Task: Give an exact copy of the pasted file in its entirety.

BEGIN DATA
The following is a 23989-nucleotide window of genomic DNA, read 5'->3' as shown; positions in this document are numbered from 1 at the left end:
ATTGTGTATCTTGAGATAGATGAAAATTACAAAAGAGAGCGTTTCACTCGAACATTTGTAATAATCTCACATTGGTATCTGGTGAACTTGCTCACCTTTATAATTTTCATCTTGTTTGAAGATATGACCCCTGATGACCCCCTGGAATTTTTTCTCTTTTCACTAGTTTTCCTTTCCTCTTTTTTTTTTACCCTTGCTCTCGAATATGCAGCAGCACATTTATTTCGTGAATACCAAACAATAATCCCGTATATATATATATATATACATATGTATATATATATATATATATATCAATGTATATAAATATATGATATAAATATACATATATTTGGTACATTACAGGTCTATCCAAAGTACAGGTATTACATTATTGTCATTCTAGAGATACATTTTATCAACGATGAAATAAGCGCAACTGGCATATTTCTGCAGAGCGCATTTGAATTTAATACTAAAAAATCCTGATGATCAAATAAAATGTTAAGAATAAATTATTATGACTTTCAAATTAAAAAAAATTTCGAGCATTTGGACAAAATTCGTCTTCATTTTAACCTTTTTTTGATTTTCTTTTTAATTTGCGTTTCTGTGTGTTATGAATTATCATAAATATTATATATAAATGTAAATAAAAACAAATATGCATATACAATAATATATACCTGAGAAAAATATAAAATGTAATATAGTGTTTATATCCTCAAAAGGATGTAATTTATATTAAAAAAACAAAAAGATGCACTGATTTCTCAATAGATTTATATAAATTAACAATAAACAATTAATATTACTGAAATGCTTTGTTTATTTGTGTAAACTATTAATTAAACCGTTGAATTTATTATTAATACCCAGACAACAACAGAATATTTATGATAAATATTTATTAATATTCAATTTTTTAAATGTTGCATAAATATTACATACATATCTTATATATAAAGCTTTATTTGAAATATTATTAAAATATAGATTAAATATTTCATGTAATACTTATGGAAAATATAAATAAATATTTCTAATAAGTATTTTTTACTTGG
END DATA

The following is a 23989-nucleotide window of genomic DNA, read 5'->3' as shown; positions in this document are numbered from 1 at the left end:
ATTGTGTATCTTGAGATAGATGAAAATTACAAAAGAGAGCGTTTCACTCGAACATTTGTAATAATCTCACATTGGTATCTGGTGAACTTGCTCACCTTTATAATTTTCATCTTGTTTGAAGATATGACCCCTGATGACCCCCTGGAATTTTTTCTCTTTTCACTAGTTTTCCTTTCCTCTTTTTTTTTTACCCTTGCTCTCGAATATGCAGCAGCACATTTATTTCGTGAATACCAAACAATAATCCCGTATATATATATATATATACATATGTATATATATATATATATATATCAATGTATATAAATATATGATATAAATATACATATATTTGGTACATTACAGGTCTATCCAAAGTACAGGTATTACATTATTGTCATTCTAGAGATACATTTTATCAACGATGAAATAAGCGCAACTGGCATATTTCTGCAGAGCGCATTTGAATTTAATACTAAAAAATCCTGATGATCAAATAAAATGTTAAGAATAAATTATTATGACTTTCAAATTAAAAAAAATTTCGAGCATTTGGACAAAATTCGTCTTCATTTTAACCTTTTTTTGATTTTCTTTTTAATTTGCGTTTCTGTGTGTTATGAATTATCATAAATATTATATATAAATGTAAATAAAAACAAATATGCATATACAATAATATATACCTGAGAAAAATATAAAATGTAATATAGTGTTTATATCCTCAAAAGGATGTAATTTATATTAAAAAAACAAAAAGATGCACTGATTTCTCAATAGATTTATATAAATTAACAATAAACAATTAATATTACTGAAATGCTTTGTTTATTTGTGTAAACTATTAATTAAACCGTTGAATTTATTATTAATACCCAGACAACAACAGAATATTTATGATAAATATTTATTAATATTCAATTTTTTAAATGTTGCATAAATATTACATACATATCTTATATATAAAGCTTTATTTGAAATATTATTAAAATATAGATTAAATATTTCATGTAATACTTATGGAAAATATAAATAAATATTTCTAATAAGTATTTTTTACTTGG